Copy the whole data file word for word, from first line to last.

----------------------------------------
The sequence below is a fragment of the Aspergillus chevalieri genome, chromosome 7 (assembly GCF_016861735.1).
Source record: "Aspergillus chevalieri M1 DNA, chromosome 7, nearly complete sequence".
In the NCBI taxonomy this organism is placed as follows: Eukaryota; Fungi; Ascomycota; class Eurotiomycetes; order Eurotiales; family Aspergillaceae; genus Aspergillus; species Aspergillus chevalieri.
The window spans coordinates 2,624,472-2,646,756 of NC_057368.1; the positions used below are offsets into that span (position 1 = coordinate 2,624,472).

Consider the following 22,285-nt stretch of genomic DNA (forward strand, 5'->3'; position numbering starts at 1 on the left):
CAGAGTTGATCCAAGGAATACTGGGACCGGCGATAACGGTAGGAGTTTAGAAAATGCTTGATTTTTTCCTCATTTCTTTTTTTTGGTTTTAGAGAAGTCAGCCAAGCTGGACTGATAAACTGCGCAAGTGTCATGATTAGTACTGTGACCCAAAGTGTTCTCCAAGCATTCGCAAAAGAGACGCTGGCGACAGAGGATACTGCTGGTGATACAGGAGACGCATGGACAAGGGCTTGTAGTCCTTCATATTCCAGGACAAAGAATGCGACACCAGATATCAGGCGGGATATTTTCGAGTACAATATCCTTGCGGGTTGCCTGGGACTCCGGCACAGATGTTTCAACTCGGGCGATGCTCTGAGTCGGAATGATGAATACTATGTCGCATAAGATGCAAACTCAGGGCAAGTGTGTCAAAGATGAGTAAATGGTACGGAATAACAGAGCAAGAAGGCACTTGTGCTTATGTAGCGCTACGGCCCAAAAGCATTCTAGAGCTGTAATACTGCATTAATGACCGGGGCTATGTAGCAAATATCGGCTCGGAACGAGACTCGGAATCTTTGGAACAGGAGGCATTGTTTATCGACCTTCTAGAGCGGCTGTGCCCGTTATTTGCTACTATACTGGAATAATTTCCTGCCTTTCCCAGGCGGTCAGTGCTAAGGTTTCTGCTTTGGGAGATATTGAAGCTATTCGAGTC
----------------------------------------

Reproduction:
The sequence below is a fragment of the Aspergillus chevalieri genome, chromosome 7 (assembly GCF_016861735.1).
Source record: "Aspergillus chevalieri M1 DNA, chromosome 7, nearly complete sequence".
In the NCBI taxonomy this organism is placed as follows: Eukaryota; Fungi; Ascomycota; class Eurotiomycetes; order Eurotiales; family Aspergillaceae; genus Aspergillus; species Aspergillus chevalieri.
The window spans coordinates 2,624,472-2,646,756 of NC_057368.1; the positions used below are offsets into that span (position 1 = coordinate 2,624,472).

Consider the following 22,285-nt stretch of genomic DNA (forward strand, 5'->3'; position numbering starts at 1 on the left):
CAGAGTTGATCCAAGGAATACTGGGACCGGCGATAACGGTAGGAGTTTAGAAAATGCTTGATTTTTTCCTCATTTCTTTTTTTTGGTTTTAGAGAAGTCAGCCAAGCTGGACTGATAAACTGCGCAAGTGTCATGATTAGTACTGTGACCCAAAGTGTTCTCCAAGCATTCGCAAAAGAGACGCTGGCGACAGAGGATACTGCTGGTGATACAGGAGACGCATGGACAAGGGCTTGTAGTCCTTCATATTCCAGGACAAAGAATGCGACACCAGATATCAGGCGGGATATTTTCGAGTACAATATCCTTGCGGGTTGCCTGGGACTCCGGCACAGATGTTTCAACTCGGGCGATGCTCTGAGTCGGAATGATGAATACTATGTCGCATAAGATGCAAACTCAGGGCAAGTGTGTCAAAGATGAGTAAATGGTACGGAATAACAGAGCAAGAAGGCACTTGTGCTTATGTAGCGCTACGGCCCAAAAGCATTCTAGAGCTGTAATACTGCATTAATGACCGGGGCTATGTAGCAAATATCGGCTCGGAACGAGACTCGGAATCTTTGGAACAGGAGGCATTGTTTATCGACCTTCTAGAGCGGCTGTGCCCGTTATTTGCTACTATACTGGAATAATTTCCTGCCTTTCCCAGGCGGTCAGTGCTAAGGTTTCTGCTTTGGGAGATATTGAAGCTATTCGAGTC